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Cynthia has a long line of n coloured lights. These lights will be animated by rotating the colours of the lights. To rotate the colours by k spots, the colour of light i at time t is the same as the colour of light (i − k) mod n at time t − 1. When Cynthia does this, there may be several lights that change colour. The craziness of a rotation by k spots is the number of lights that change colour. For example, in Figure C.1, rotating the colours by one spot changes the colour of six lights, so the craziness of this rotation is 6.
Figure C.1: Rotation by one spot.
Cynthia wishes to create an insane sequence, which is a sequence of n − 1 different rotations so that the craziness never decreases. To be specific, an insane sequence is a permutation (p1, p2, . . . , pn−1) of the first n − 1 positive integers such that the craziness of a rotation by pi−1 spots is not more than the craziness of a rotation by pi spots for all i (2 ≤ i < n). Figure C.2 is an example of an insane sequence.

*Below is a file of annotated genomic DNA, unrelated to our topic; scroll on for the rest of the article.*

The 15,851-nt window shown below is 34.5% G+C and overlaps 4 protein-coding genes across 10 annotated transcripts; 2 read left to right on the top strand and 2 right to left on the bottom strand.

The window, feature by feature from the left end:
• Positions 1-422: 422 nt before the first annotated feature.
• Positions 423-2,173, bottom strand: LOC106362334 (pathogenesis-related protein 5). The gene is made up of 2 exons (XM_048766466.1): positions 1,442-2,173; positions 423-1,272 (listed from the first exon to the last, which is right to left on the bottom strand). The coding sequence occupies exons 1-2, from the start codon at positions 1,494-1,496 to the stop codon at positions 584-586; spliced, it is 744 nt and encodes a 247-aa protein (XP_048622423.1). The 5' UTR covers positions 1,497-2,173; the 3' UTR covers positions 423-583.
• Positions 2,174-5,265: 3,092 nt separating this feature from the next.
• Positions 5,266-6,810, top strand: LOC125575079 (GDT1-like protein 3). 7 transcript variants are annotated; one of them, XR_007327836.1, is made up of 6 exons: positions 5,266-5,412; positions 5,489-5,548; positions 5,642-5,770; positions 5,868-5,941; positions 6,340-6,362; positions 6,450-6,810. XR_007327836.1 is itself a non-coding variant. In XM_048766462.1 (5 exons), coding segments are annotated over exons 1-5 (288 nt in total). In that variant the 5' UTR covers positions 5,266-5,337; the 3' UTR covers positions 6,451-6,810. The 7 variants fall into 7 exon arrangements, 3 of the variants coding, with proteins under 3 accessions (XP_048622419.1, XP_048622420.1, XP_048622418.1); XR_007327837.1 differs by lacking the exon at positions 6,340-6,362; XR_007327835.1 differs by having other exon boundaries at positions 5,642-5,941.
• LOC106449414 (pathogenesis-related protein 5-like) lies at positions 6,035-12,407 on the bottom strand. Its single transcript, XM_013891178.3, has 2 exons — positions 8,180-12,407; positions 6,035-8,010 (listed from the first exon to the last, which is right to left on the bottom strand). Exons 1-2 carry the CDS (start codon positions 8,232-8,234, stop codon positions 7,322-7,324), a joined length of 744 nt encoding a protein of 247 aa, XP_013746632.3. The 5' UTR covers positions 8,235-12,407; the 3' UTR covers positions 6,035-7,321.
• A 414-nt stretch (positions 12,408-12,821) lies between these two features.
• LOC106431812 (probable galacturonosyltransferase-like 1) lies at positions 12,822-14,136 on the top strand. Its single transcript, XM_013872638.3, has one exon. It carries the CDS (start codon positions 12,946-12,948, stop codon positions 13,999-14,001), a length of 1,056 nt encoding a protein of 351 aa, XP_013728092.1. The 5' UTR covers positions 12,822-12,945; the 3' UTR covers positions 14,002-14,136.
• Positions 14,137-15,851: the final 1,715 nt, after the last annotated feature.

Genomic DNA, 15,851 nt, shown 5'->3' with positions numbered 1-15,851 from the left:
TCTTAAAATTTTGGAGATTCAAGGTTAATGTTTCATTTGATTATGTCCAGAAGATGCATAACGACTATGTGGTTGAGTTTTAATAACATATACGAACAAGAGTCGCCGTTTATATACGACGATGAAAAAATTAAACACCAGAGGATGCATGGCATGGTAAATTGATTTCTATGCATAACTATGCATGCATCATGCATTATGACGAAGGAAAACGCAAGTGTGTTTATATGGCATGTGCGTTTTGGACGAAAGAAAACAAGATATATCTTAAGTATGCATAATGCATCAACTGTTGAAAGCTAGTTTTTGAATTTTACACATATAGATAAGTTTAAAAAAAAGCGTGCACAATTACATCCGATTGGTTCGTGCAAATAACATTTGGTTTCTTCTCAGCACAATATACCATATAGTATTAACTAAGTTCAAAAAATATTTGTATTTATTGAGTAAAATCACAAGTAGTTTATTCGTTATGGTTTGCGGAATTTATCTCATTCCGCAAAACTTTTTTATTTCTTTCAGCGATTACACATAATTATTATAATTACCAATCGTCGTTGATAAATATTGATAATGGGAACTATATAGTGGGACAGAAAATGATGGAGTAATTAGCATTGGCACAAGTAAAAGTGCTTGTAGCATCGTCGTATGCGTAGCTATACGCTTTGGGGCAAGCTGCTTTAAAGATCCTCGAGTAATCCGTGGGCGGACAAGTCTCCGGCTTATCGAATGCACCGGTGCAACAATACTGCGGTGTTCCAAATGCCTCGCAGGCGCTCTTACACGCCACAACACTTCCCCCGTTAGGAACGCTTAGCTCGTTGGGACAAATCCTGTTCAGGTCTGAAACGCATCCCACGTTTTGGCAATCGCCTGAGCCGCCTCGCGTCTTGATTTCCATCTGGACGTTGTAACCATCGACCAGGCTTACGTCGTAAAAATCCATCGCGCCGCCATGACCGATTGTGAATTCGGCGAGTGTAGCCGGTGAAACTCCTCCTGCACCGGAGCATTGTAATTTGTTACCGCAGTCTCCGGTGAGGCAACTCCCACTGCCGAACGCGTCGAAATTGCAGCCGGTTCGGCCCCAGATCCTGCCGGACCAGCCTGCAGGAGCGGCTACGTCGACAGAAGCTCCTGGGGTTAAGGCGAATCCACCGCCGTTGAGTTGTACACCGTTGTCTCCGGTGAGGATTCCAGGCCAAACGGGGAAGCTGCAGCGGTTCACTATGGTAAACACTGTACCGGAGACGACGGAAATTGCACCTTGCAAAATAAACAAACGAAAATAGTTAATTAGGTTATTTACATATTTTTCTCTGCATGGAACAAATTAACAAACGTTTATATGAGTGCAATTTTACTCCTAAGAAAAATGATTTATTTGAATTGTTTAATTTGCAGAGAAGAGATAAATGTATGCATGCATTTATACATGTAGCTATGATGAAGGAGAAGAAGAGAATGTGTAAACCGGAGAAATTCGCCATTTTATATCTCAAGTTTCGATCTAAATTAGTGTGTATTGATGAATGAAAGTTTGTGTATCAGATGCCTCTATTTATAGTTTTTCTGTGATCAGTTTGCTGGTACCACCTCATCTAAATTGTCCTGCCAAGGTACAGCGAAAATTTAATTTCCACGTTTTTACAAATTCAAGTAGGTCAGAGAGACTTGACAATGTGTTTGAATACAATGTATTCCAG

Figure C.2: An insane sequence of rotations (with the permutation 2, 1, 3).
In Figure C.2, a shift of 1 is in the second location (t = 2) of the insane sequence. Given the initial colours of the lights and an integer p, what is the smallest positive integer that can be in the pth location (t = p) of an insane sequence?
The first line of input contains two integers n (2 ≤ n ≤ 500 000), which is the number of lights, and p (1 ≤ p < n), which is the location in the sequence that we are interested in.
The second line contains a string of length n, which is the initial configuration of the lights. Each light’s colour is identified by a single character (R for red, B for blue or Y for yellow).
Display the smallest number that could be in the pth location of an insane sequence.
4 2 BYBR
8 3 BRBRBYBB